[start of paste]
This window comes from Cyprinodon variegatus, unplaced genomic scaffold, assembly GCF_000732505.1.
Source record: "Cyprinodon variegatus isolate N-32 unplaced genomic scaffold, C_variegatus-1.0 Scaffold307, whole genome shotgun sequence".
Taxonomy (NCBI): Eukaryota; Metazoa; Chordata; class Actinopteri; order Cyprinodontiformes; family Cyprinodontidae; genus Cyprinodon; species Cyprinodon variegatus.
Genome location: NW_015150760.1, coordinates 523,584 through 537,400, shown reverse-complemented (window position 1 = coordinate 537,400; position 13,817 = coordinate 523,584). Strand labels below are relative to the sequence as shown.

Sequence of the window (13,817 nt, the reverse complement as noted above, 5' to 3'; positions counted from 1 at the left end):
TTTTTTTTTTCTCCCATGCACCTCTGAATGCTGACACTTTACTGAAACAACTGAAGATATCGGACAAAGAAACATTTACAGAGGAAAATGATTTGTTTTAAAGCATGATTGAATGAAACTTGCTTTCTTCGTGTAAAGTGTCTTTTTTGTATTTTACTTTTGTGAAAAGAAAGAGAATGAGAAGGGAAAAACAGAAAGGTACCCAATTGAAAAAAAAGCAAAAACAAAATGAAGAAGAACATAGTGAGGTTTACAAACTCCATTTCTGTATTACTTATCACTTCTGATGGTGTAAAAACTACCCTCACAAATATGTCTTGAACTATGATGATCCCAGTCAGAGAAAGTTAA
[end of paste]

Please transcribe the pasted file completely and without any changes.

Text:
This window comes from Cyprinodon variegatus, unplaced genomic scaffold, assembly GCF_000732505.1.
Source record: "Cyprinodon variegatus isolate N-32 unplaced genomic scaffold, C_variegatus-1.0 Scaffold307, whole genome shotgun sequence".
Taxonomy (NCBI): Eukaryota; Metazoa; Chordata; class Actinopteri; order Cyprinodontiformes; family Cyprinodontidae; genus Cyprinodon; species Cyprinodon variegatus.
Genome location: NW_015150760.1, coordinates 523,584 through 537,400, shown reverse-complemented (window position 1 = coordinate 537,400; position 13,817 = coordinate 523,584). Strand labels below are relative to the sequence as shown.

Sequence of the window (13,817 nt, the reverse complement as noted above, 5' to 3'; positions counted from 1 at the left end):
TTTTTTTTTTCTCCCATGCACCTCTGAATGCTGACACTTTACTGAAACAACTGAAGATATCGGACAAAGAAACATTTACAGAGGAAAATGATTTGTTTTAAAGCATGATTGAATGAAACTTGCTTTCTTCGTGTAAAGTGTCTTTTTTGTATTTTACTTTTGTGAAAAGAAAGAGAATGAGAAGGGAAAAACAGAAAGGTACCCAATTGAAAAAAAAGCAAAAACAAAATGAAGAAGAACATAGTGAGGTTTACAAACTCCATTTCTGTATTACTTATCACTTCTGATGGTGTAAAAACTACCCTCACAAATATGTCTTGAACTATGATGATCCCAGTCAGAGAAAGTTAA